'This slipping doesn't occur smoothly,' he said. Rocks along the edge stick against one another and pent-up energy builds over hundreds of years.

It's 'almost like stretching an elastic band, and then when the strength of the rock isn't sufficient to withstand the stress, then all along the fault line the rocks will move,' he said.

Indonesia is well-known as a major quake centre, sitting along a series of fault lines dubbed the Ring of Fire. But scientists are unable to predict where and when quakes will strike with any precision.

The force of Sunday's earthquake shook unusually far afield, causing buildings to sway hundreds of kilometres from the epicentre, from Singapore to the city of Chiang Mai in northern Thailand, and in Bangladesh. -- AP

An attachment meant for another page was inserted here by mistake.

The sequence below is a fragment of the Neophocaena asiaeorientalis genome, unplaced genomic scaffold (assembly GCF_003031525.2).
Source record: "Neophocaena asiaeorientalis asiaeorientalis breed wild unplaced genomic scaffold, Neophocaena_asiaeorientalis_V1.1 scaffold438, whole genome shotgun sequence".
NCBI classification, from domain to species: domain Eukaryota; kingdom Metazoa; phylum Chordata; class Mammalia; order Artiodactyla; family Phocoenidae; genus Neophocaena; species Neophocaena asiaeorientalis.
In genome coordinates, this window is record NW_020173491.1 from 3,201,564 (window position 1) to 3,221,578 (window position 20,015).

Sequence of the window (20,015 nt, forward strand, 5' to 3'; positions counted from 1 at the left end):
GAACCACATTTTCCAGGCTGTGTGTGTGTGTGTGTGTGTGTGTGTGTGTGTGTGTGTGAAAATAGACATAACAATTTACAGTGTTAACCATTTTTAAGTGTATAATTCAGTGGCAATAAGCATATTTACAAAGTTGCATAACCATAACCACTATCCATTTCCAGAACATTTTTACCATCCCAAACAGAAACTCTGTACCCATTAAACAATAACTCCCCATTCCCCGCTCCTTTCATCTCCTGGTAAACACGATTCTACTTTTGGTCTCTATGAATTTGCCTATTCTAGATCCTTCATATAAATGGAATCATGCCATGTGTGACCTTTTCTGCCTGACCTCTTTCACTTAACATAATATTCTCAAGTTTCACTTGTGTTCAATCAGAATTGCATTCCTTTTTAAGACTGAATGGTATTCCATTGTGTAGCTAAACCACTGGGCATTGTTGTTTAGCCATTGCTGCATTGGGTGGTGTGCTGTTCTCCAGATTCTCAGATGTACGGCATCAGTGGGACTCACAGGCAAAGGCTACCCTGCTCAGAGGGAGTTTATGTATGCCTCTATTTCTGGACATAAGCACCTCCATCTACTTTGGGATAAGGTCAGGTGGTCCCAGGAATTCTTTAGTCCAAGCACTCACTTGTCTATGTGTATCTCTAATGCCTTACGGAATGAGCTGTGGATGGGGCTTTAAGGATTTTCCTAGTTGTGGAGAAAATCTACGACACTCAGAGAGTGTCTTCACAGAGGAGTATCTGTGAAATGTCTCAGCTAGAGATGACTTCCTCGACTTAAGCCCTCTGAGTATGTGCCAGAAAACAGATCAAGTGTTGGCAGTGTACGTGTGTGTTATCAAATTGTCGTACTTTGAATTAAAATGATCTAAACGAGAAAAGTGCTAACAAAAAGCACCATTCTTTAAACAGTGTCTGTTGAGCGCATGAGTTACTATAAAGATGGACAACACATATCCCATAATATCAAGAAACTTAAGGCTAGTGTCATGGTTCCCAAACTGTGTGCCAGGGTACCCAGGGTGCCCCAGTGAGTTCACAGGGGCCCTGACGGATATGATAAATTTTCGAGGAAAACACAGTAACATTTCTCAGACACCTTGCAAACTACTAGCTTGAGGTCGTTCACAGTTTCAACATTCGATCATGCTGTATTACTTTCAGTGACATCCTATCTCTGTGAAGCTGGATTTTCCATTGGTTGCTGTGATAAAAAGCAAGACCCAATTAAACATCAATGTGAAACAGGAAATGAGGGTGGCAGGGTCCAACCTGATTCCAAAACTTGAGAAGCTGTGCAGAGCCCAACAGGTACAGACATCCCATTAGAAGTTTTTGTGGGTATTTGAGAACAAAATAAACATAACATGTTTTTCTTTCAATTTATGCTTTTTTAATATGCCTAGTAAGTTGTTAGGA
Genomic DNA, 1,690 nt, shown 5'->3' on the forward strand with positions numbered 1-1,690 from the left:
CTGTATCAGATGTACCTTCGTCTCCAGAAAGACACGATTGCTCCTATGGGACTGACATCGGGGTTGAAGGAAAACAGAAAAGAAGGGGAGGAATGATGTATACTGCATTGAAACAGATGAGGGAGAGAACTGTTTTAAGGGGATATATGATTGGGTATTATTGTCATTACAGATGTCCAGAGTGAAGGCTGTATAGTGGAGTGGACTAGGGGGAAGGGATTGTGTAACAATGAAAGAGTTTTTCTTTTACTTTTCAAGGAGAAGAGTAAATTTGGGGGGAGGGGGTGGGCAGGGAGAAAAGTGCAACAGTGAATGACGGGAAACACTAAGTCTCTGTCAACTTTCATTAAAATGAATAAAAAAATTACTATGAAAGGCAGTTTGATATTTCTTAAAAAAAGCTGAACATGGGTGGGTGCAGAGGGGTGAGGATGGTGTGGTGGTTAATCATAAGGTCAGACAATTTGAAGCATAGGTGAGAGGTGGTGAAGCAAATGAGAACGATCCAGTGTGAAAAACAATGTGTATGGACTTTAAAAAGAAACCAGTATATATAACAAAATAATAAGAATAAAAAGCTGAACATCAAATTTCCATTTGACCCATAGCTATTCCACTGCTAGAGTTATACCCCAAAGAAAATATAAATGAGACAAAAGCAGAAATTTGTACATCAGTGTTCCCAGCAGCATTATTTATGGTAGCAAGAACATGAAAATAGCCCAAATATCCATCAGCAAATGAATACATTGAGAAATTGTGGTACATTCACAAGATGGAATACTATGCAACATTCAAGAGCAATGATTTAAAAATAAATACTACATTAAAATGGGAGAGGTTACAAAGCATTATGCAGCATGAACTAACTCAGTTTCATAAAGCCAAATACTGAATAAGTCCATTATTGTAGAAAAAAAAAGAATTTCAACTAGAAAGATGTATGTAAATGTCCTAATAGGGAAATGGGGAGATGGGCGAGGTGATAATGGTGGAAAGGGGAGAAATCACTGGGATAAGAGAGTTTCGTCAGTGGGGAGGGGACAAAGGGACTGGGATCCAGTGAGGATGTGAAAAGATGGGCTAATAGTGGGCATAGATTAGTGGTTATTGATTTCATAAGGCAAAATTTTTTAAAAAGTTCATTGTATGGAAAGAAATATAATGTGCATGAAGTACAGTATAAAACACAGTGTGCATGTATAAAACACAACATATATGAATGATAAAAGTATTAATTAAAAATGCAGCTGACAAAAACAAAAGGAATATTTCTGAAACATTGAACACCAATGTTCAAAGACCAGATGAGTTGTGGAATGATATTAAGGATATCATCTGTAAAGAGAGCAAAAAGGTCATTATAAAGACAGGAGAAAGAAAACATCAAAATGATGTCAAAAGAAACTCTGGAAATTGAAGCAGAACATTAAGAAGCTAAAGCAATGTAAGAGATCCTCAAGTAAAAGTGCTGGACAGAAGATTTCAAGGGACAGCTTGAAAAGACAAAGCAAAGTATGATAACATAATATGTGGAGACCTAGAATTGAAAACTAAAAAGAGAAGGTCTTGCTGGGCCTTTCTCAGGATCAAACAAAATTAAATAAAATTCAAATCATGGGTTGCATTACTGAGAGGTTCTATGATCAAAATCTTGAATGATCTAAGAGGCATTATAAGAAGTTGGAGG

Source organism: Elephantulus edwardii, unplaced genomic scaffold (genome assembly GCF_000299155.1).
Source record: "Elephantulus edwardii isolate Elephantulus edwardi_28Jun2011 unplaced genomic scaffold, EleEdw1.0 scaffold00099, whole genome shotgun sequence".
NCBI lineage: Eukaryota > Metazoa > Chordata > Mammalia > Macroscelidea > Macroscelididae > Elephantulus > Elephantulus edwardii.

ABOUT TSUNAMIS

A tsunami is not a single wave, but a series of travelling ocean waves generated by geological disturbances near or below the ocean floor. With nothing to stop them, these waves can race across the ocean like the crack of a bullwhip, gaining momentum over thousands of miles.

Most are triggered by large earthquakes but they can be caused by landslides, volcanoes and even meteor impacts.

The waves are generated when geologic forces displace sea water in the ocean basin. The bigger the earthquake, the more the Earth's crust shifts and the more seawater begins to move.

In a tsunami, waves typically radiate out in directions opposite from the seismic disturbance. In the case of the Sumatra quake, the seismic fault ran north to south beneath the ocean floor, while the tsunami waves shot out west and east.